Many new mothers feel like they have only two options when their maternity leave runs out. They can stay at home with the baby or find a good daycare.
Turns out, there’s another alternative.
Several mothers in Bismarck and Mandan ditched their nine-to-five jobs and started businesses out of their homes. These women take advantage of their children’s nap and play times to create and market products that benefit mothers everywhere.
Erica Hager of rural Mandan worked in the public affairs department at the University of Mary until her daughter, Kya, was born a couple years ago. Now she relies upon more than 10 years of sewing experience to make baby booties that are comfortable, machine washable and stay on children’s feet.
“When she was born, it was my husband’s and my priority to have me stay home with her,” Hager said.
Hager originally planned to do graphic design work out of their home north of Mandan, until she took a closer look at the handcrafted items she’d made during her pregnancy. Among the burp clothes and receiving blankets, she found a winner.
“Kya was wearing the booties, and I realized that this was the greatest thing I’d ever made,” Hager said. “They stayed on her feet and she liked them.”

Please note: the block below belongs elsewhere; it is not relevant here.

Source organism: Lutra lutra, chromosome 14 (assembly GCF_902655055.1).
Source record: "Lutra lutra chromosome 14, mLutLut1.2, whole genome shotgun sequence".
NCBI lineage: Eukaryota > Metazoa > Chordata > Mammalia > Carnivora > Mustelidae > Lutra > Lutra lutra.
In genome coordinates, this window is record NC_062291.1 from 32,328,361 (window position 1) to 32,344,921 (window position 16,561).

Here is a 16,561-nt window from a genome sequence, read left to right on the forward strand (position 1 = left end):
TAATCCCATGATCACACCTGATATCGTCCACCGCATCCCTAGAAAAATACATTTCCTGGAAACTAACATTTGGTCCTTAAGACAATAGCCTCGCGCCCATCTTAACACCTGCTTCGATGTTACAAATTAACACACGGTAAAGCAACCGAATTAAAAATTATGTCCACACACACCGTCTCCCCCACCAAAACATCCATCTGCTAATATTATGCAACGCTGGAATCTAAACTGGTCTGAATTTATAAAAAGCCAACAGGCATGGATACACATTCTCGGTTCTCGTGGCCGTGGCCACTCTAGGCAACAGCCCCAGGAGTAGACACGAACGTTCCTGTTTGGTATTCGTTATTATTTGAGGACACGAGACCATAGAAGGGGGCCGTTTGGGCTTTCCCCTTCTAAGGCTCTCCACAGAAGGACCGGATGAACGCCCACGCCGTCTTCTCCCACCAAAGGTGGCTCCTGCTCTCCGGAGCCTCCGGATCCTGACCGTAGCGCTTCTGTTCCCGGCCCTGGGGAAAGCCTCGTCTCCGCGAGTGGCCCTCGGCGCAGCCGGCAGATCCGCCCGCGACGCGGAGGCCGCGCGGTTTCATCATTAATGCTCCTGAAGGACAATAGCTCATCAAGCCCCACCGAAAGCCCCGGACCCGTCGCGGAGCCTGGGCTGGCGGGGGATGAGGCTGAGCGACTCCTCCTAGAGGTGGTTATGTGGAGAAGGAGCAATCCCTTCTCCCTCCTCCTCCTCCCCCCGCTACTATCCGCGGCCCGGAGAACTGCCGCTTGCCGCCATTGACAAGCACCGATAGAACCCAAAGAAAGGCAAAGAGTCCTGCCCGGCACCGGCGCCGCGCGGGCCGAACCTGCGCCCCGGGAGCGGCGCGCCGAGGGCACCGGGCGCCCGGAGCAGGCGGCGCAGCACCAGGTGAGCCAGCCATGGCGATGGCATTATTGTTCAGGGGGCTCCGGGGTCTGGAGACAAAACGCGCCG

The first pair was made with the help of an online video tutorial. It took countless tweaks and alterations, but eventually the first “Bison Bootie” was born.
“I made them the way I wanted them,” she said. “It’s my pattern. You won’t find these anywhere else.”
Hager named her new business “Bison Girl,” and it took off from there. She started a shop on Etsy – an online store that showcases handmade or vintage items – and immediately received requests to sell wholesale in several stores.
After a little more than a year, she has sold hundreds of booties across the globe and recently began setting up shop at local art and craft fairs including the Pride of Dakota Holiday Showcase.
“People in North Dakota like Pride of Dakota and they like to buy North Dakota products. It’s just a home run.” she said. “It makes people feel like they’re buying from family members even though they’ve never met them before.”
Hager has set aside a spot in the basement to mass-produce the little, cotton booties. She doesn’t make them one at a time, but in batches of 50. “It’d be like making just one chocolate chip cookie” she said.
Iddy and Bidy Baby
Marian Sorum of Bismarck also stumbled on her home-based business idea by accident. Many of her friends were having babies, so she started making them blankets.
Around the time her own son, Keaton, was born she remembered all the positive feedback and demand for her home crafts. She quit her job in the pharmaceutical industry and started Iddy & Bidy Baby.
“To be a full-time mother with a full-time job, something had to give,” Sorum said.
The business doesn’t “pay the mortgage” but it gives the marketing professional a chance to stay involved with the business world. She promotes an ever-evolving product line that has expanded from blankets to include burp clothes, changing pads, bibs and high-chair mats.